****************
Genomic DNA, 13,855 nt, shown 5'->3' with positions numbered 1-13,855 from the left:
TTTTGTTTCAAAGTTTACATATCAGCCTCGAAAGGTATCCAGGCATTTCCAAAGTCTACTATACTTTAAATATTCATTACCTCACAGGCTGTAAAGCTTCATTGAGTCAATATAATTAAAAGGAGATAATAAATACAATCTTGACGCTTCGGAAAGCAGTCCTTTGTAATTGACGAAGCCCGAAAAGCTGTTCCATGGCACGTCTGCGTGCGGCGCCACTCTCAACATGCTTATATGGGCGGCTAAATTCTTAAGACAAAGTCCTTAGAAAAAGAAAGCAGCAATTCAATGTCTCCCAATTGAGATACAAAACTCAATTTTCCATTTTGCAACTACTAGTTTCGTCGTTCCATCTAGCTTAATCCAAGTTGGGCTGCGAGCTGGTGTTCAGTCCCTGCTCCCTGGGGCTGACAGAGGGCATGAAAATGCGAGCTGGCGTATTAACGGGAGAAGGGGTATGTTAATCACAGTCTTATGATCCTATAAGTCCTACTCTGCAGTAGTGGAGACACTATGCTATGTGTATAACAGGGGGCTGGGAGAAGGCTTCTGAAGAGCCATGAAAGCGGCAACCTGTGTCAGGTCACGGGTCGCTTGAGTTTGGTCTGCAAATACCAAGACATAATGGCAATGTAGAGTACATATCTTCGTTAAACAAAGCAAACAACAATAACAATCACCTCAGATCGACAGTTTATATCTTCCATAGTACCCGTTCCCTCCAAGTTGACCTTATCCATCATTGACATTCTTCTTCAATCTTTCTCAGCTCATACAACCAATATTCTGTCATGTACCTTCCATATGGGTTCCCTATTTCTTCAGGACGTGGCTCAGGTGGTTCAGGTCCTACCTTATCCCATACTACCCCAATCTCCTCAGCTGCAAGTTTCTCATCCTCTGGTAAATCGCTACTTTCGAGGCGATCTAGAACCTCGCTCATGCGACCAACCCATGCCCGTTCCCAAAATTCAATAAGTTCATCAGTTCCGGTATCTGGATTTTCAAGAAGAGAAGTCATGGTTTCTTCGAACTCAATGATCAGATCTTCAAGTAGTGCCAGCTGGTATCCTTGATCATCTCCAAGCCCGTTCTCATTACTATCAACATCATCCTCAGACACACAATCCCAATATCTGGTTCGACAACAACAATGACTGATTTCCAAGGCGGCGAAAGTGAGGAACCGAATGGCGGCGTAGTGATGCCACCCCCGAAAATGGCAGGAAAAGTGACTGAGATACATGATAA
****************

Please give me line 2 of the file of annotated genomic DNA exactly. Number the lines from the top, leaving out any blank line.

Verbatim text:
TTTTGTTTCAAAGTTTACATATCAGCCTCGAAAGGTATCCAGGCATTTCCAAAGTCTACTATACTTTAAATATTCATTACCTCACAGGCTGTAAAGCTTCATTGAGTCAATATAATTAAAAGGAGATAATAAATACAATCTTGACGCTTCGGAAAGCAGTCCTTTGTAATTGACGAAGCCCGAAAAGCTGTTCCATGGCACGTCTGCGTGCGGCGCCACTCTCAACATGCTTATATGGGCGGCTAAATTCTTAAGACAAAGTCCTTAGAAAAAGAAAGCAGCAATTCAATGTCTCCCAATTGAGATACAAAACTCAATTTTCCATTTTGCAACTACTAGTTTCGTCGTTCCATCTAGCTTAATCCAAGTTGGGCTGCGAGCTGGTGTTCAGTCCCTGCTCCCTGGGGCTGACAGAGGGCATGAAAATGCGAGCTGGCGTATTAACGGGAGAAGGGGTATGTTAATCACAGTCTTATGATCCTATAAGTCCTACTCTGCAGTAGTGGAGACACTATGCTATGTGTATAACAGGGGGCTGGGAGAAGGCTTCTGAAGAGCCATGAAAGCGGCAACCTGTGTCAGGTCACGGGTCGCTTGAGTTTGGTCTGCAAATACCAAGACATAATGGCAATGTAGAGTACATATCTTCGTTAAACAAAGCAAACAACAATAACAATCACCTCAGATCGACAGTTTATATCTTCCATAGTACCCGTTCCCTCCAAGTTGACCTTATCCATCATTGACATTCTTCTTCAATCTTTCTCAGCTCATACAACCAATATTCTGTCATGTACCTTCCATATGGGTTCCCTATTTCTTCAGGACGTGGCTCAGGTGGTTCAGGTCCTACCTTATCCCATACTACCCCAATCTCCTCAGCTGCAAGTTTCTCATCCTCTGGTAAATCGCTACTTTCGAGGCGATCTAGAACCTCGCTCATGCGACCAACCCATGCCCGTTCCCAAAATTCAATAAGTTCATCAGTTCCGGTATCTGGATTTTCAAGAAGAGAAGTCATGGTTTCTTCGAACTCAATGATCAGATCTTCAAGTAGTGCCAGCTGGTATCCTTGATCATCTCCAAGCCCGTTCTCATTACTATCAACATCATCCTCAGACACACAATCCCAATATCTGGTTCGACAACAACAATGACTGATTTCCAAGGCGGCGAAAGTGAGGAACCGAATGGCGGCGTAGTGATGCCACCCCCGAAAATGGCAGGAAAAGTGACTGAGATACATGATAA